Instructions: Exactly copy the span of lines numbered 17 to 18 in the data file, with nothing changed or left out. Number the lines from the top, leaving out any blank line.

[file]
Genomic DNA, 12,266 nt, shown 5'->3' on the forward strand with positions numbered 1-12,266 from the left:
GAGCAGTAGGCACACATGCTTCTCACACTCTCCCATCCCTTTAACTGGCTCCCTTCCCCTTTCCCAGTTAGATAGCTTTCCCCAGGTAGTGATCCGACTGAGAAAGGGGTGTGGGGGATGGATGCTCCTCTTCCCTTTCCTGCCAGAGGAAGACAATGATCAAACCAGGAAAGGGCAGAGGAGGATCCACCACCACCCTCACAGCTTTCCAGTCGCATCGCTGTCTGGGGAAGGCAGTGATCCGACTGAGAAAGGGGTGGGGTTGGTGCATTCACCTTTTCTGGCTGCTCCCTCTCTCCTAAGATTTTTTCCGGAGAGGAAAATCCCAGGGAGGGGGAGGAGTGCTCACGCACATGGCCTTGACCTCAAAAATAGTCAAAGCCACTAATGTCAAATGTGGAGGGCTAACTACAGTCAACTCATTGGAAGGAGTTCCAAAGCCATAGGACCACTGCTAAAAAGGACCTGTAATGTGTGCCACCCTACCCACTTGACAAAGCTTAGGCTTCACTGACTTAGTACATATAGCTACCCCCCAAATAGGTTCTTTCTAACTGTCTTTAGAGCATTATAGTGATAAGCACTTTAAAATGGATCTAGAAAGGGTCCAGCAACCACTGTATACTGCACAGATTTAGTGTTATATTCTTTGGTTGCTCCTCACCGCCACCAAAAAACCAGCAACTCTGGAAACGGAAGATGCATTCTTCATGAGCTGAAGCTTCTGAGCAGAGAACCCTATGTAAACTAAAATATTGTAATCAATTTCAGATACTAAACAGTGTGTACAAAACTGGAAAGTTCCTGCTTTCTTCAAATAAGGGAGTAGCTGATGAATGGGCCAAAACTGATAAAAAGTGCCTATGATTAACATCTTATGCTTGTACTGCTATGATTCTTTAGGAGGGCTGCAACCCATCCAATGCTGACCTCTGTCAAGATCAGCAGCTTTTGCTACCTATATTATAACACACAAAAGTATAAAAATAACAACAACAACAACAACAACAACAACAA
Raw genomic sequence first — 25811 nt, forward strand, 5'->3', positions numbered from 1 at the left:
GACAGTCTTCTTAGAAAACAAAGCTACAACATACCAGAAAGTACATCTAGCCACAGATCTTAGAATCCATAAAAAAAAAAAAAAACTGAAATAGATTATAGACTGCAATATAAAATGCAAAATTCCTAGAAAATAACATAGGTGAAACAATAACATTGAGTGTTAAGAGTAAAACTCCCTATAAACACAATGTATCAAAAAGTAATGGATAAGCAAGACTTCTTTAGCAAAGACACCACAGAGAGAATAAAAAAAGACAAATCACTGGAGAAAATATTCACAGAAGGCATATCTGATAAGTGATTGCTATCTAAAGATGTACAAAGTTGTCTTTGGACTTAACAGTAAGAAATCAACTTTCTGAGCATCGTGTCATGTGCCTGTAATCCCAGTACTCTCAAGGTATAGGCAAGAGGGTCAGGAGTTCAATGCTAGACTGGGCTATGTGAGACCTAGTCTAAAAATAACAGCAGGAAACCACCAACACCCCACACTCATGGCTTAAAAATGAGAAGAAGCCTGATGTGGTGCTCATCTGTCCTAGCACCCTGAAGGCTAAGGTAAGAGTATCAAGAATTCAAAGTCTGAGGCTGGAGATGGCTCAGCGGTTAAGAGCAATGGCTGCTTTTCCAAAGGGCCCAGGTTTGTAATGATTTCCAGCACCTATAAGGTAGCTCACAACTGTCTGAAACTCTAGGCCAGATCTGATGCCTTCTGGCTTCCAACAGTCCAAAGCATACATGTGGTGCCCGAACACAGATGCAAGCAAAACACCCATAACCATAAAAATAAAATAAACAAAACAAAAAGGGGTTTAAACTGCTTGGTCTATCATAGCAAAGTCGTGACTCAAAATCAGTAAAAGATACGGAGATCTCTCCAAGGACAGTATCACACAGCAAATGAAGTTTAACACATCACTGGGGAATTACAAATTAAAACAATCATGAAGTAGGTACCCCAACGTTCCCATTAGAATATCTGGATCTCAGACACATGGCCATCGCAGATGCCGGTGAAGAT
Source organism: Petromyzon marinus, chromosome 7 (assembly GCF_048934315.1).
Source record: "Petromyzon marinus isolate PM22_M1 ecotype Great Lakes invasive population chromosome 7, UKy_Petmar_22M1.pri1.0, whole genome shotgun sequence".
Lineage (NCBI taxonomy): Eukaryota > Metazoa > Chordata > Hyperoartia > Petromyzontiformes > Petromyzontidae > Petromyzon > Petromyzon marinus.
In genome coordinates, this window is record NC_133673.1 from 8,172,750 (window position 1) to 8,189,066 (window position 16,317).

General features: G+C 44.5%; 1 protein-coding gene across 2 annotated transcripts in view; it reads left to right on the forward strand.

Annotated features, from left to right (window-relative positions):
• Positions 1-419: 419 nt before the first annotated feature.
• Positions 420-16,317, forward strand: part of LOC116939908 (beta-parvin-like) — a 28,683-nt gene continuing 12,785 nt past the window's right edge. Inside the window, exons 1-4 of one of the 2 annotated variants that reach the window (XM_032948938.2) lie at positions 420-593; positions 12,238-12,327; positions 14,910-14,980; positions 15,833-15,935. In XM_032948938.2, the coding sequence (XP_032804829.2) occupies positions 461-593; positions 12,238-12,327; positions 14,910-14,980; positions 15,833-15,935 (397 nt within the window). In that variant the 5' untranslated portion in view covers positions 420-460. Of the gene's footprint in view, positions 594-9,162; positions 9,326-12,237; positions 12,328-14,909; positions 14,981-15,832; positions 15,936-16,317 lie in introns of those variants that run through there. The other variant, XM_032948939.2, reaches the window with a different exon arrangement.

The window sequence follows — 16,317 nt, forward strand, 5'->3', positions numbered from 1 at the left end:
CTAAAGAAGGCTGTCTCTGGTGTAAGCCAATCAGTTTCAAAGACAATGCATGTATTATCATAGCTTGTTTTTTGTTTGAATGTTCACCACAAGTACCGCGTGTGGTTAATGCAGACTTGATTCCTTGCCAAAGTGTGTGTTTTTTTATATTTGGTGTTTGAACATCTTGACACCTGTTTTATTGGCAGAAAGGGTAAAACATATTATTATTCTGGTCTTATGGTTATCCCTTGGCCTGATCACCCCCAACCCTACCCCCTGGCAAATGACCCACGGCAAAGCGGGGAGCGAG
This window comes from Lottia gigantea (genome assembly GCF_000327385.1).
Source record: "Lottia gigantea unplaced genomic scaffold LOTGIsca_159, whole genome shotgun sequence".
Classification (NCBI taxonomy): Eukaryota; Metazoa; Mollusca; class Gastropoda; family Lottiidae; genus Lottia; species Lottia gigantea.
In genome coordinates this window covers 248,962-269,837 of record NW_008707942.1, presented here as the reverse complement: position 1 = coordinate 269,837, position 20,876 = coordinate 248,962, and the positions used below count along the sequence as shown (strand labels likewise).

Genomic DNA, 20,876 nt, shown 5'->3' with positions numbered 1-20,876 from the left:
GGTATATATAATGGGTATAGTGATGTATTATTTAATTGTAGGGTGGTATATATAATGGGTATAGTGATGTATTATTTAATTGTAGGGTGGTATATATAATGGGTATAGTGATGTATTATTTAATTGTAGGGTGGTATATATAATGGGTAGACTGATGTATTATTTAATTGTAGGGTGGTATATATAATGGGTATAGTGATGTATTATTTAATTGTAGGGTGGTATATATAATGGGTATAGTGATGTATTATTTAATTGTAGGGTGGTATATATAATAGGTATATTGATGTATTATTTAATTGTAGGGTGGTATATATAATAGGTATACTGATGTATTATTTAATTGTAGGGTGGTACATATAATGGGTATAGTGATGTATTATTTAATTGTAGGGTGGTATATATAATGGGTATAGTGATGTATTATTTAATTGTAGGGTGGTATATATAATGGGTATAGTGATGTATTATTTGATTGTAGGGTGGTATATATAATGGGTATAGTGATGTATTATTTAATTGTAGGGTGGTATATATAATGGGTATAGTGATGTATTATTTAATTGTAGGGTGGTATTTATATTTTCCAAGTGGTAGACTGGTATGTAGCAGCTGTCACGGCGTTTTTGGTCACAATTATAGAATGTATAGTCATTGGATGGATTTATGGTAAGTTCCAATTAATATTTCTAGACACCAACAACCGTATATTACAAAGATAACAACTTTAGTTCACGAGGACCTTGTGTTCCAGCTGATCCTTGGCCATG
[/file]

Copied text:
Classification (NCBI taxonomy): Eukaryota; Metazoa; Mollusca; class Gastropoda; family Lottiidae; genus Lottia; species Lottia gigantea.
In genome coordinates this window covers 248,962-269,837 of record NW_008707942.1, presented here as the reverse complement: position 1 = coordinate 269,837, position 20,876 = coordinate 248,962, and the positions used below count along the sequence as shown (strand labels likewise).